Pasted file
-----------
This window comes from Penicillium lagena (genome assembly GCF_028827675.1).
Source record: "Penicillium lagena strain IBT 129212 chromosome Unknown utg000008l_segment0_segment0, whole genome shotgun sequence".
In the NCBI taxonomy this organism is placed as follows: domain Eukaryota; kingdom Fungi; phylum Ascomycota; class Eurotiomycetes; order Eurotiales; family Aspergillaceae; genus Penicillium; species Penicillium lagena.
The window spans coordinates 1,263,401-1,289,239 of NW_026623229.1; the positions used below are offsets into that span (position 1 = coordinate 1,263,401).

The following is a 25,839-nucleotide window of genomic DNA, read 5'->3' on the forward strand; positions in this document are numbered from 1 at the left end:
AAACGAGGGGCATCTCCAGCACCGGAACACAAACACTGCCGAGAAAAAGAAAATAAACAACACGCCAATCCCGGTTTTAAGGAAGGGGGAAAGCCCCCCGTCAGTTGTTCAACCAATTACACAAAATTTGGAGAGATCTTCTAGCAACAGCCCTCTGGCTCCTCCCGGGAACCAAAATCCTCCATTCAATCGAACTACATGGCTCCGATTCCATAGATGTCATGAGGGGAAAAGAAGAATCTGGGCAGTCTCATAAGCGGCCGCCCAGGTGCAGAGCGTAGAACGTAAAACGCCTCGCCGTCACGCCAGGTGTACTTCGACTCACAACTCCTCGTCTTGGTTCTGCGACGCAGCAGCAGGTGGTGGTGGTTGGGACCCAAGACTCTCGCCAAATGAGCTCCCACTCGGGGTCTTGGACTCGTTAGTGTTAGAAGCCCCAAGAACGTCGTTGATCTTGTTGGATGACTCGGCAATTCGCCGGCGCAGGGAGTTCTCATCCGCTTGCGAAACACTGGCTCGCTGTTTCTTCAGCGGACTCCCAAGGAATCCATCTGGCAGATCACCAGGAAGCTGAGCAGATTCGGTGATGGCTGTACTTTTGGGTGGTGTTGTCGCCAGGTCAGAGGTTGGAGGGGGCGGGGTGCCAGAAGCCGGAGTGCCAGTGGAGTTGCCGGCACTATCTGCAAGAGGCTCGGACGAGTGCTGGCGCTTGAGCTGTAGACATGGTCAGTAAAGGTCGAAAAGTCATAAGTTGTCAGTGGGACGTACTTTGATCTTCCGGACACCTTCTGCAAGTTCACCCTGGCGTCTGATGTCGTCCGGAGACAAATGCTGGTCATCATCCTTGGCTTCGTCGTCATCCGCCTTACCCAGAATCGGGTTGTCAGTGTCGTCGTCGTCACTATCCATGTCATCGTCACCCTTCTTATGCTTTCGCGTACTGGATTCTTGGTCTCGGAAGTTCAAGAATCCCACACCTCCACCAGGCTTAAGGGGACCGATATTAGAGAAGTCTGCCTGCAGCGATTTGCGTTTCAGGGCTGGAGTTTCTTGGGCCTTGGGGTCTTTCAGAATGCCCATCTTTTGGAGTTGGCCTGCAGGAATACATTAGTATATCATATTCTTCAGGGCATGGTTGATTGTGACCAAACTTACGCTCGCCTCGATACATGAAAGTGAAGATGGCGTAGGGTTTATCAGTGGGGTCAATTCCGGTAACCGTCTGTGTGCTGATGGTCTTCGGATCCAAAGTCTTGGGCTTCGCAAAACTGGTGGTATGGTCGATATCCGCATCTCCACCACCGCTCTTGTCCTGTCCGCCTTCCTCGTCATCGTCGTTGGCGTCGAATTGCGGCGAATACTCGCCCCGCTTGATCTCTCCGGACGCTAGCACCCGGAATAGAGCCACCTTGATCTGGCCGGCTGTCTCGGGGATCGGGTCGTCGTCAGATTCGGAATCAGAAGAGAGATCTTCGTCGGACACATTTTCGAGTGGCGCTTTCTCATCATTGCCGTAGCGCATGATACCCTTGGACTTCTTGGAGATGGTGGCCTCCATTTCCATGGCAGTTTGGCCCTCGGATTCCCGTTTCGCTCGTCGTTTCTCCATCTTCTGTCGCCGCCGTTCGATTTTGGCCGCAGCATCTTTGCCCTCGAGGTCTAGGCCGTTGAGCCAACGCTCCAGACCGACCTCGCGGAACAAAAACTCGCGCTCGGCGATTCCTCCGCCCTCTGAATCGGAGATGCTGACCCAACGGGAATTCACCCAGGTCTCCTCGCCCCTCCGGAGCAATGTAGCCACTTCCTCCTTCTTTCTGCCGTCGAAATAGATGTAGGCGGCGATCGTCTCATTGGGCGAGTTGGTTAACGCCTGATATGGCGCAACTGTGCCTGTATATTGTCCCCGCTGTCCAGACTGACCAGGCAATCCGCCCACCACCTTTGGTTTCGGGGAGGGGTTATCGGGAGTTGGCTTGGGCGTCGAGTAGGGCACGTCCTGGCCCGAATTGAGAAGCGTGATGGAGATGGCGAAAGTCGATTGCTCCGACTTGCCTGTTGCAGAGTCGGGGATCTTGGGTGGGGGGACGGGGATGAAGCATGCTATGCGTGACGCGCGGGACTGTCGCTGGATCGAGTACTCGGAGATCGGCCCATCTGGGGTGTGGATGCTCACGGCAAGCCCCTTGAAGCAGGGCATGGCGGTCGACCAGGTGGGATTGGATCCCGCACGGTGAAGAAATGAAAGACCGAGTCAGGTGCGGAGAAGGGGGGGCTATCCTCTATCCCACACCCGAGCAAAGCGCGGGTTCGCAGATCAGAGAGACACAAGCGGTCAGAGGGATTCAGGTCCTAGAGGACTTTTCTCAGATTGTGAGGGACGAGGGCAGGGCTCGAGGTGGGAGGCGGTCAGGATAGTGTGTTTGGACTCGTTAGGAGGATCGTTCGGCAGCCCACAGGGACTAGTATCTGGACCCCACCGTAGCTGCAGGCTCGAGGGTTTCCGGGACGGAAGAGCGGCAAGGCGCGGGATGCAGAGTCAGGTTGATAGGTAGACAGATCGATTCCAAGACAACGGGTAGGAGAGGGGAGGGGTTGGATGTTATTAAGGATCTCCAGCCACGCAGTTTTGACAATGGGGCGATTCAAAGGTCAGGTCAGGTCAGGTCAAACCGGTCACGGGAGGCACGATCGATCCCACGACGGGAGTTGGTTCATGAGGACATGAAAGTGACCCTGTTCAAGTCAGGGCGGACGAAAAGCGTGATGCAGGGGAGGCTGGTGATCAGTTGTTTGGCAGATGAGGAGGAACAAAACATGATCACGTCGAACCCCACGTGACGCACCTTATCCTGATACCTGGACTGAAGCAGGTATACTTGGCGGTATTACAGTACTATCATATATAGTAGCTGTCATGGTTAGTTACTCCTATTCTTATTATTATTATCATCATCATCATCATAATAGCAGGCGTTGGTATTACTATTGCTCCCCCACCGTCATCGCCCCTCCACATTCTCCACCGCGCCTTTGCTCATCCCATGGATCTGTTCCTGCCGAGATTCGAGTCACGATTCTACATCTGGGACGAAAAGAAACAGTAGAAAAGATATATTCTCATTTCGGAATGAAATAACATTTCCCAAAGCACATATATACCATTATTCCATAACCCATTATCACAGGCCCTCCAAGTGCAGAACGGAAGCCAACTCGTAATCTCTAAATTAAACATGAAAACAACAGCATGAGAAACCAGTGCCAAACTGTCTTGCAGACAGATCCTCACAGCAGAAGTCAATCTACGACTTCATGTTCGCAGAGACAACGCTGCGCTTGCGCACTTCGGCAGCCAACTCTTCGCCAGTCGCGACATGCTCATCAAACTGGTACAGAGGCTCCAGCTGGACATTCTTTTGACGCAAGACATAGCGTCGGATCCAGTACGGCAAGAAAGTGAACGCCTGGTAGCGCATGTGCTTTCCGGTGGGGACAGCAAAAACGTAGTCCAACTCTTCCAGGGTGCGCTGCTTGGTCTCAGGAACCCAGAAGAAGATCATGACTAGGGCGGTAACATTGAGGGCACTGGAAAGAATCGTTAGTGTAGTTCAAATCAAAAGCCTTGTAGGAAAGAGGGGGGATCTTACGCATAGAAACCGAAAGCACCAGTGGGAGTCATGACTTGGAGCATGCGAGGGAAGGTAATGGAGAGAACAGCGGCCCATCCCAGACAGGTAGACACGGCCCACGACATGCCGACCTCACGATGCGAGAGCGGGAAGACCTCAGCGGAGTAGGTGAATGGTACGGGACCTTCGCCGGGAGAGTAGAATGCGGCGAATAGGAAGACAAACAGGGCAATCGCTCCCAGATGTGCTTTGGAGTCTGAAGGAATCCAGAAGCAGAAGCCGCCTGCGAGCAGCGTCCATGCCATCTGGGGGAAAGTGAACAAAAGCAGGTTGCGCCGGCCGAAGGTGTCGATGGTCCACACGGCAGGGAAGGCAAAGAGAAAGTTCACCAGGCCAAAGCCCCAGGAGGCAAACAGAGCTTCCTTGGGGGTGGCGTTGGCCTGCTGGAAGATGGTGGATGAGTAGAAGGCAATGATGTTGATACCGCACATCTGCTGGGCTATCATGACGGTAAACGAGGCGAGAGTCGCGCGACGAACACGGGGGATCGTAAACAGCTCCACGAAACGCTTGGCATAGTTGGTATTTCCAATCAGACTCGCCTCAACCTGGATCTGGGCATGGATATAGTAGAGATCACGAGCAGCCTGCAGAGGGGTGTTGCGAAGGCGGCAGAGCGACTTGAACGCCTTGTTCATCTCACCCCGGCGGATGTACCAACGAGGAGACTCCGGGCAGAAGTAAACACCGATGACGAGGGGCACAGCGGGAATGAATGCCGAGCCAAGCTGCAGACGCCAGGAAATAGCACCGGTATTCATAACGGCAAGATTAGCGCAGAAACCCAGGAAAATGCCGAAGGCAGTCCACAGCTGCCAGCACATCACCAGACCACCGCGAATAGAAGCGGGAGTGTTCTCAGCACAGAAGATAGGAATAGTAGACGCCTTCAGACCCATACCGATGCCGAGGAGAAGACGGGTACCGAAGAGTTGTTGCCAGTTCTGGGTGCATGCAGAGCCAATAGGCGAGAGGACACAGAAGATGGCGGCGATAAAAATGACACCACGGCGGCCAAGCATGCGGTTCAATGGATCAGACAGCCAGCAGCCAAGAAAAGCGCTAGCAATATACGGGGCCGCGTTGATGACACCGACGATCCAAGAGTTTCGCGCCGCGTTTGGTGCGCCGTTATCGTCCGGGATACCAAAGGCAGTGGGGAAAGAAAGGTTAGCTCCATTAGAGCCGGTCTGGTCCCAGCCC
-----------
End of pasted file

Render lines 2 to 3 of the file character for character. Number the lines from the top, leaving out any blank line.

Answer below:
Source record: "Penicillium lagena strain IBT 129212 chromosome Unknown utg000008l_segment0_segment0, whole genome shotgun sequence".
In the NCBI taxonomy this organism is placed as follows: domain Eukaryota; kingdom Fungi; phylum Ascomycota; class Eurotiomycetes; order Eurotiales; family Aspergillaceae; genus Penicillium; species Penicillium lagena.